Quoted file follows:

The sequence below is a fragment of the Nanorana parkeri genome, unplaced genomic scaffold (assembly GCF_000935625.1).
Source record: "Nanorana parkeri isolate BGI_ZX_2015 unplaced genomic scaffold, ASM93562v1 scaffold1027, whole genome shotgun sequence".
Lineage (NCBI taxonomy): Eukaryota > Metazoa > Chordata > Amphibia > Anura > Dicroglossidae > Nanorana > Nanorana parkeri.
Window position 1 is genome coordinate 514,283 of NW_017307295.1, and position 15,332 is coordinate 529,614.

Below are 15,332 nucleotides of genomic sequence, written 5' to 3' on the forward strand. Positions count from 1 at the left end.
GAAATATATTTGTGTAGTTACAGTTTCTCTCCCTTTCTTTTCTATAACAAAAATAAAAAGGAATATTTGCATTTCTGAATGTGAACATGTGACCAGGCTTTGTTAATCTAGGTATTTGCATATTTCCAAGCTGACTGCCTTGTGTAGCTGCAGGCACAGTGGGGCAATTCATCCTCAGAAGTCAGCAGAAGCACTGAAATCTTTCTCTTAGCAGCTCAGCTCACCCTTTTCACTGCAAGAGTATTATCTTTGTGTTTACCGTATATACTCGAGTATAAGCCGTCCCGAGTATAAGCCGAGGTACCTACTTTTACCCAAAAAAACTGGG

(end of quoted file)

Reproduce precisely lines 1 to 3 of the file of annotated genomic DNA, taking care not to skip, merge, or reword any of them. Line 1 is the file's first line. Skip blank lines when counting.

The sequence below is a fragment of the Nanorana parkeri genome, unplaced genomic scaffold (assembly GCF_000935625.1).
Source record: "Nanorana parkeri isolate BGI_ZX_2015 unplaced genomic scaffold, ASM93562v1 scaffold1027, whole genome shotgun sequence".
Lineage (NCBI taxonomy): Eukaryota > Metazoa > Chordata > Amphibia > Anura > Dicroglossidae > Nanorana > Nanorana parkeri.